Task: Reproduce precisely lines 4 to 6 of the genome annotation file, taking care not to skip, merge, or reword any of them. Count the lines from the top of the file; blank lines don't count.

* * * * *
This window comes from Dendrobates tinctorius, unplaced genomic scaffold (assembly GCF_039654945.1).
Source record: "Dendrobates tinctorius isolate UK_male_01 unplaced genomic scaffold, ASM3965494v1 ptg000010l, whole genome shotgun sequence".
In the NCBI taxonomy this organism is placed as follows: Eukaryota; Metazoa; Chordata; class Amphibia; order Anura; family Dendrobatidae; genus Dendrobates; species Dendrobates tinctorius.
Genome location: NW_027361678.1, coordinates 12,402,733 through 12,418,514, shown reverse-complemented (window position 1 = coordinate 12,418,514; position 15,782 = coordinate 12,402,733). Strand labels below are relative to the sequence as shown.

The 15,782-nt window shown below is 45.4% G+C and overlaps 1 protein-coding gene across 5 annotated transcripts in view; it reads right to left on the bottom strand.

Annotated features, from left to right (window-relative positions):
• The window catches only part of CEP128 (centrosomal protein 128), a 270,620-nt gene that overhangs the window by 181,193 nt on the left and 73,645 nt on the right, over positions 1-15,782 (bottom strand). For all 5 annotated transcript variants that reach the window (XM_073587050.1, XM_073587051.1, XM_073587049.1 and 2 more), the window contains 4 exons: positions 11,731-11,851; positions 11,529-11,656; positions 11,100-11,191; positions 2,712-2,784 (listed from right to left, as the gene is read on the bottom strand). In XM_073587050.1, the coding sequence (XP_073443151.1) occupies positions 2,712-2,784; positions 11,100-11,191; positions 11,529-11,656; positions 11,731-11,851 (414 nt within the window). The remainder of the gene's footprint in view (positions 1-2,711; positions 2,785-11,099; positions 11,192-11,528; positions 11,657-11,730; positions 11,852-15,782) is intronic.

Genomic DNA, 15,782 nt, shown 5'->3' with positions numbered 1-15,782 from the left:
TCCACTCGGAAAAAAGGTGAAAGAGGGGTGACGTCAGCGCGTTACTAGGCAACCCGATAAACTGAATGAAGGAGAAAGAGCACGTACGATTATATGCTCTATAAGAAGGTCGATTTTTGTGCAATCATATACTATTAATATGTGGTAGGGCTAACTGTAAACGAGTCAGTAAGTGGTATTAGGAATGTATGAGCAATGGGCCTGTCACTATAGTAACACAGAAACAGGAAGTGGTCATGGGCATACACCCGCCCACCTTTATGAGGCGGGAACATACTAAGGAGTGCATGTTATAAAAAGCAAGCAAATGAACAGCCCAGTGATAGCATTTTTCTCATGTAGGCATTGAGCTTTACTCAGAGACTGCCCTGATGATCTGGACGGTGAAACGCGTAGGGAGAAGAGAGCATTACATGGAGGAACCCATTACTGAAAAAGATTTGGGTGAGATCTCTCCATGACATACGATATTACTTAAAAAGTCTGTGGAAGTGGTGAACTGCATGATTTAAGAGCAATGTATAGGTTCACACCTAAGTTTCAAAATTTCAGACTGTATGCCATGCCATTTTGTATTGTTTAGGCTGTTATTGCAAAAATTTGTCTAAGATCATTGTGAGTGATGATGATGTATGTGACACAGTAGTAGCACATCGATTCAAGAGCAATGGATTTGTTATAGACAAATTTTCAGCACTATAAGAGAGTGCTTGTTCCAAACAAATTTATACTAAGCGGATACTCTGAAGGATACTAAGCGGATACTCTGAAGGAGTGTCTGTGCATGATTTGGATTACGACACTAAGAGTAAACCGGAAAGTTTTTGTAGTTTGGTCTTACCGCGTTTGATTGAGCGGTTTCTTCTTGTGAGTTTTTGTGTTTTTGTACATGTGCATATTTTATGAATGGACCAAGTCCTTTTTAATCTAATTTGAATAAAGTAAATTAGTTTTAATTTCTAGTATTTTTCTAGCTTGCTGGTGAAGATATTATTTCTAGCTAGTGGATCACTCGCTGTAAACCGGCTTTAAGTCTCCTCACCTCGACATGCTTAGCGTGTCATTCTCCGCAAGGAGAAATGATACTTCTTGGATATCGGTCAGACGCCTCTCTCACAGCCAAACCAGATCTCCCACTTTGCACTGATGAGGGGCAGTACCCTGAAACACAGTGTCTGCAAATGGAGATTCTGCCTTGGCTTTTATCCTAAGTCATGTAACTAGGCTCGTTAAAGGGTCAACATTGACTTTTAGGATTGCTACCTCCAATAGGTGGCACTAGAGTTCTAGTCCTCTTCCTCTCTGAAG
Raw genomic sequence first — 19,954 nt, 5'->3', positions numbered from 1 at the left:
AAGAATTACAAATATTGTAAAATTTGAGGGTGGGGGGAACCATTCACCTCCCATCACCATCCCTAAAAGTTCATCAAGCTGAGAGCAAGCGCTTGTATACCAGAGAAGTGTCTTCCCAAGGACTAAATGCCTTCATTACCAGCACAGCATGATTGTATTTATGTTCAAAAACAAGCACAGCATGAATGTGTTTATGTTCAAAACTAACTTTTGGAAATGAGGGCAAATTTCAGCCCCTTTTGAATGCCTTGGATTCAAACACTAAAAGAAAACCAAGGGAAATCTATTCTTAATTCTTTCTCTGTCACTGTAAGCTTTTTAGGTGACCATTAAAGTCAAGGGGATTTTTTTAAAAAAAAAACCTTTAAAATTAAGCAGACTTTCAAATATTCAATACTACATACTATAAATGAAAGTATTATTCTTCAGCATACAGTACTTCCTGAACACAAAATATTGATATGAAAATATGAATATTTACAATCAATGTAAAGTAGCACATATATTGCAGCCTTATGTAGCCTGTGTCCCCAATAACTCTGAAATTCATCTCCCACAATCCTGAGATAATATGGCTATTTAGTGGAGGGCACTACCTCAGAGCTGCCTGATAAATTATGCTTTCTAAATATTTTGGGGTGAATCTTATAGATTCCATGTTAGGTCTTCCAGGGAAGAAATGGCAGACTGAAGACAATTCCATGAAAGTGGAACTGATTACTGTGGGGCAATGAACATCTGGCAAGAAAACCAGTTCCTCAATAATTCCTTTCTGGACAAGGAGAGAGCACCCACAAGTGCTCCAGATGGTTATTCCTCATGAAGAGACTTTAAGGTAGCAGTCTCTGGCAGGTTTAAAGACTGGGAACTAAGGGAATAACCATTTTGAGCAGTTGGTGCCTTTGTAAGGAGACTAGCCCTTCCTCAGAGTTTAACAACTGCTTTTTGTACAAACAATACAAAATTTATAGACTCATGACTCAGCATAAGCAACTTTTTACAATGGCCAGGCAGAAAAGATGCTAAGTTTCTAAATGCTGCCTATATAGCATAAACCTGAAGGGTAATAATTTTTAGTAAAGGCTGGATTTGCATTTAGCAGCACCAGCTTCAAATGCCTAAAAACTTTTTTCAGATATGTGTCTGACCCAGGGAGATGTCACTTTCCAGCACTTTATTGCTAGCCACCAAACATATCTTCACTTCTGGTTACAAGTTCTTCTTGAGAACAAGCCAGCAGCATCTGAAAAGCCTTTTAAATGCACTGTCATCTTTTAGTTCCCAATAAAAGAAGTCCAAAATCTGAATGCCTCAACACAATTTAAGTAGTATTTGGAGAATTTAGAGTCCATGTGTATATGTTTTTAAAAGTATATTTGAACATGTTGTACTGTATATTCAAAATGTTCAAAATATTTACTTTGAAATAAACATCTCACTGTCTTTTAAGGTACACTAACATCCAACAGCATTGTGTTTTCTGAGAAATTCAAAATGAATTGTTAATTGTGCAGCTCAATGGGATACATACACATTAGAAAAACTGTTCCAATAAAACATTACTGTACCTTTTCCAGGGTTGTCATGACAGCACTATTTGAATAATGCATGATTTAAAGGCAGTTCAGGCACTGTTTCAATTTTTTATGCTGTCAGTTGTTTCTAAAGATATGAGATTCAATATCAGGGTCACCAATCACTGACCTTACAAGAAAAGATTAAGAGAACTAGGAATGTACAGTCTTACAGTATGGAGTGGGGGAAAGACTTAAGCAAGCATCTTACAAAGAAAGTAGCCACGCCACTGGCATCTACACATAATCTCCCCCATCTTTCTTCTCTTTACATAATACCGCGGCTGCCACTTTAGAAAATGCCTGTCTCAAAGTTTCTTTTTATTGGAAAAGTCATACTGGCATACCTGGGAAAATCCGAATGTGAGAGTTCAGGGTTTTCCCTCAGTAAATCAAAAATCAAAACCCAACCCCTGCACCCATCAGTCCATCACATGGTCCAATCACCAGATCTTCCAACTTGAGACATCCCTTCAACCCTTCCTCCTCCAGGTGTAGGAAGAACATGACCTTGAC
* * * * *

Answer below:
Genome location: NW_027361678.1, coordinates 12,402,733 through 12,418,514, shown reverse-complemented (window position 1 = coordinate 12,418,514; position 15,782 = coordinate 12,402,733). Strand labels below are relative to the sequence as shown.

The 15,782-nt window shown below is 45.4% G+C and overlaps 1 protein-coding gene across 5 annotated transcripts in view; it reads right to left on the bottom strand.

Annotated features, from left to right (window-relative positions):